The right to citizenship

Wednesday, 20 January 2016 15:14

External PhD candidate Bronwen Manby, a British lawyer, visiting fellow at the London School of Economics and consultant, is committed to improving the fate of stateless persons on the African continent and ensuring the right to a nationality for all, as promised by the Universal Declaration of Human Rights. "Without proof of nationality of course you can’t vote or stand for office, but you may also not be able to access public health care or education, or even get a sim card, a bank account or a job in the formal economy."  

A meeting of minds

Thursday, 15 October 2015 14:13

“It’ll be alright.” These were the reassuring words with which Taru Spronken took over the supervision of Wouter van Ballegooij’s PhD research in 2012. She hadn’t read a single page of the book he had been working on for seven years, but she was familiar with his expertise. The past three years have been a joy for him. “My dissertation was like a flower waiting to bloom. She drew it out into the light.”

In 2009 Sulaiman Al Rajhi called in the help of Maastricht University (UM). The billionaire Saudi businessman dreamed of establishing a private university of medicine in his homeland. Now, his dream has become reality: the first doctors will graduate from the Sulaiman Al Rajhi Medical College this spring.

The art of collaboration

In Culture
Wednesday, 10 June 2015 14:37

Each March, Maastricht turns into a magnet for art lovers, collectors, curators and the rich and famous from all over the world. No fewer than 75,000 visitors descended on this year’s TEFAF, the world's largest art and antiques fair. For ten days, the city becomes the centre of the cultural universe – a universe that is becoming increasingly complex. To tackle this complexity, academics and professionals from the field of arts and heritage have joined forces in a new and unprecedented collaboration: the Maastricht Centre for Arts and Culture, Conservation and Heritage (MACCH).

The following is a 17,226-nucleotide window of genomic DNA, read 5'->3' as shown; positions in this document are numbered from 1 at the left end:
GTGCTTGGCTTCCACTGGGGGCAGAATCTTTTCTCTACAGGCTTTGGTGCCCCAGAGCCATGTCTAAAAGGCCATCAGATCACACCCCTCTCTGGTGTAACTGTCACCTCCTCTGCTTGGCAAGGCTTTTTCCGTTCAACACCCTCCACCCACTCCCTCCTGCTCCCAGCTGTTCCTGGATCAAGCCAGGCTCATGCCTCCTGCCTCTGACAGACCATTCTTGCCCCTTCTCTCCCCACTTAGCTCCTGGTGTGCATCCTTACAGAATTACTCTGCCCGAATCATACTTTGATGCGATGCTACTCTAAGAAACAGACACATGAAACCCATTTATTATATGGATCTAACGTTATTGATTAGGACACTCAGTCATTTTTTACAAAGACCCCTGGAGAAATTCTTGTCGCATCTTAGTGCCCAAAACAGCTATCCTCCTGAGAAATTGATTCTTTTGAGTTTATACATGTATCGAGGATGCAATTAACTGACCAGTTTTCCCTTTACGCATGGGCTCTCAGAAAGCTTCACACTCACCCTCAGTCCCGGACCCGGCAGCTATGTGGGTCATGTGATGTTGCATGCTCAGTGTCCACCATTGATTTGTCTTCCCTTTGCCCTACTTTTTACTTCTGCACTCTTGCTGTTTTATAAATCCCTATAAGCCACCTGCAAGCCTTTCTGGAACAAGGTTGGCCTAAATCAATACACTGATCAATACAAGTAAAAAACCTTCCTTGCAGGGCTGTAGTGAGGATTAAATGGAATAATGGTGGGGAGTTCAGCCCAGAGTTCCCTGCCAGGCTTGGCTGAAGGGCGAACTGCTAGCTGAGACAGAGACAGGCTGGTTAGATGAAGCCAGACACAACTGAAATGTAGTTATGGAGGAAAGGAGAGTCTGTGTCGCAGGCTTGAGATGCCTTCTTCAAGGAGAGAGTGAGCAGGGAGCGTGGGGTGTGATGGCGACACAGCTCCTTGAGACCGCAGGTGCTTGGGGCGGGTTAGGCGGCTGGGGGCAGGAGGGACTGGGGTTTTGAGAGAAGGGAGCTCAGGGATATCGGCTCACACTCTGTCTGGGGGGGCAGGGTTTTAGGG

Pushing the boundaries in Venlo

Wednesday, 10 June 2015 14:18

The ‘father’ of Liberal Arts and Sciences in Maastricht, Louis Boon spearheaded the launch of University College Maastricht (UCM) and the Maastricht Science Programme (MSP). Now, as dean of Campus Venlo, he is gearing up to get University College Venlo (UCV) off the ground as of September. He is a keen proponent of the open curriculum model. "If it were up to me, this would be the model for the entire university."

"You know those moments when you have a good idea, but nobody seems to be interested? This time, it was different. It was the right moment." Hildegard Schneider, dean of the Faculty of Law, is happy – and with good reason. She is one of the initiators of the brand new Institute for Transnational and Euregional Cross-Border Cooperation and Mobility (ITEM). Researchers at this centre of expertise are not only studying the typical problems that arise in border regions, but also solving them. "We’re ambitious, and we have to be. Our findings could be extremely useful for the future of our province."

It is not justified and is even misleading to suggest that repatriation programmes for rejected asylum seekers contribute to development in the country of origin. This is the core of the research that Marieke van Houte did for her thesis, entitled Moving Back or Moving Forward? Return migration after conflict. On 20 November, she will receive her PhD from Maastricht University.

With corruption and bribery running rampant throughout the world, the task of stopping them seems impossible. But what if there was an effective and objective way of measuring corruption and bribery? Would this help us to understand how corruption affects development – and how we can stop it?

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